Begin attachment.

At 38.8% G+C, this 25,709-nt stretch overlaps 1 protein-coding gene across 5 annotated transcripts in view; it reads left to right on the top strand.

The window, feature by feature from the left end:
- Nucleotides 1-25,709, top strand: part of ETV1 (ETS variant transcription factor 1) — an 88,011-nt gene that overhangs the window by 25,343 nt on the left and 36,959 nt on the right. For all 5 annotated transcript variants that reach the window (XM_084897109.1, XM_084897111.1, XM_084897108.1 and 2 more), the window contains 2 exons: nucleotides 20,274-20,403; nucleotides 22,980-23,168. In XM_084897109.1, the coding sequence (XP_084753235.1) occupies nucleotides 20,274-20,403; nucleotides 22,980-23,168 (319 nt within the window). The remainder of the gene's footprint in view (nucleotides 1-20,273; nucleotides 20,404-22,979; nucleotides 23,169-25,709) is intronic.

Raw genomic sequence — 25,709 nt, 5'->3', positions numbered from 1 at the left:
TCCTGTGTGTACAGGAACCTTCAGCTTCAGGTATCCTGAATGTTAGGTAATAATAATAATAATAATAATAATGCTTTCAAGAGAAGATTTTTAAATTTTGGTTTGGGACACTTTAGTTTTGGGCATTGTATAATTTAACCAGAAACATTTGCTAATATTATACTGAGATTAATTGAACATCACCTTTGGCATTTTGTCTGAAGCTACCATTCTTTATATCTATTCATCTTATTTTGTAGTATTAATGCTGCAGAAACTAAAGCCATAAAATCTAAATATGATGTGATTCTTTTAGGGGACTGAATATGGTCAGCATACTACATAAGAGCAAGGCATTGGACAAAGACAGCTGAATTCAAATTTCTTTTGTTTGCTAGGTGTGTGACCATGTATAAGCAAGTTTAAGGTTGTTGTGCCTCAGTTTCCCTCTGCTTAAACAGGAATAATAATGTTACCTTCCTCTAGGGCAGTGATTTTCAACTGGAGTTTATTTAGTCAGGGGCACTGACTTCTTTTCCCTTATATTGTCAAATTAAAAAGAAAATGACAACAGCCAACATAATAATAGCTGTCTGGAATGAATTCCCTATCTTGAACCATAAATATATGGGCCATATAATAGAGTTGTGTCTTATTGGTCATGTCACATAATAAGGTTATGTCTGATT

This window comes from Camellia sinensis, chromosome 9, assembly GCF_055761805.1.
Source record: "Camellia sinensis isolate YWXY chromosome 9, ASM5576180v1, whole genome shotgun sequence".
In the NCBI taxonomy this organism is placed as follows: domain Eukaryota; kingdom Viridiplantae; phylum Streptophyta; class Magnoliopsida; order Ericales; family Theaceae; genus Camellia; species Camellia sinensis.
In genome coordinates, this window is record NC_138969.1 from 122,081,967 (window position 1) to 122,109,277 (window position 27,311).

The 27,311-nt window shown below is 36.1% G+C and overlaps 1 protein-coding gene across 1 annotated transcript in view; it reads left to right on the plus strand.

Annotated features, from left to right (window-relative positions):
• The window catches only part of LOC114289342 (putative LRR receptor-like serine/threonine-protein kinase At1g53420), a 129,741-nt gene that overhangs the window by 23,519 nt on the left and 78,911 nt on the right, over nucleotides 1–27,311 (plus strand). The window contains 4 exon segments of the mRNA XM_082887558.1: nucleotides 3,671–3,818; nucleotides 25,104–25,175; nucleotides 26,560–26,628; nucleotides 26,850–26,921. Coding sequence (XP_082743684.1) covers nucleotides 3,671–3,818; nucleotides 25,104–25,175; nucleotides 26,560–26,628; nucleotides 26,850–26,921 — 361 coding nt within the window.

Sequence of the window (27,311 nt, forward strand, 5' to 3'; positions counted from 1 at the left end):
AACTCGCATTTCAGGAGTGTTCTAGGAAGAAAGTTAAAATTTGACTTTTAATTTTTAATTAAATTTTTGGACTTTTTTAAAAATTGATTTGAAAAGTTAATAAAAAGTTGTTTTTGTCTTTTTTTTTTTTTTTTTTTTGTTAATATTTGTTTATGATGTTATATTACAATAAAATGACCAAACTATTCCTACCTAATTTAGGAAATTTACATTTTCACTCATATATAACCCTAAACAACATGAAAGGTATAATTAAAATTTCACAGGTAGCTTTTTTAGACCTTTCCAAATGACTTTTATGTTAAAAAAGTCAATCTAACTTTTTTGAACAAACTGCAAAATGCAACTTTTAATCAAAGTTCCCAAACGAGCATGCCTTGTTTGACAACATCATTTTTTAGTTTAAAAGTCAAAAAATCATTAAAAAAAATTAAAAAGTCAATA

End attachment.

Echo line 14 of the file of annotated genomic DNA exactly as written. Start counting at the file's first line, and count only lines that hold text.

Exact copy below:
AACTCGCATTTCAGGAGTGTTCTAGGAAGAAAGTTAAAATTTGACTTTTAATTTTTAATTAAATTTTTGGACTTTTTTAAAAATTGATTTGAAAAGTTAATAAAAAGTTGTTTTTGTCTTTTTTTTTTTTTTTTTTTTGTTAATATTTGTTTATGATGTTATATTACAATAAAATGACCAAACTATTCCTACCTAATTTAGGAAATTTACATTTTCACTCATATATAACCCTAAACAACATGAAAGGTATAATTAAAATTTCACAGGTAGCTTTTTTAGACCTTTCCAAATGACTTTTATGTTAAAAAAGTCAATCTAACTTTTTTGAACAAACTGCAAAATGCAACTTTTAATCAAAGTTCCCAAACGAGCATGCCTTGTTTGACAACATCATTTTTTAGTTTAAAAGTCAAAAAATCATTAAAAAAAATTAAAAAGTCAATA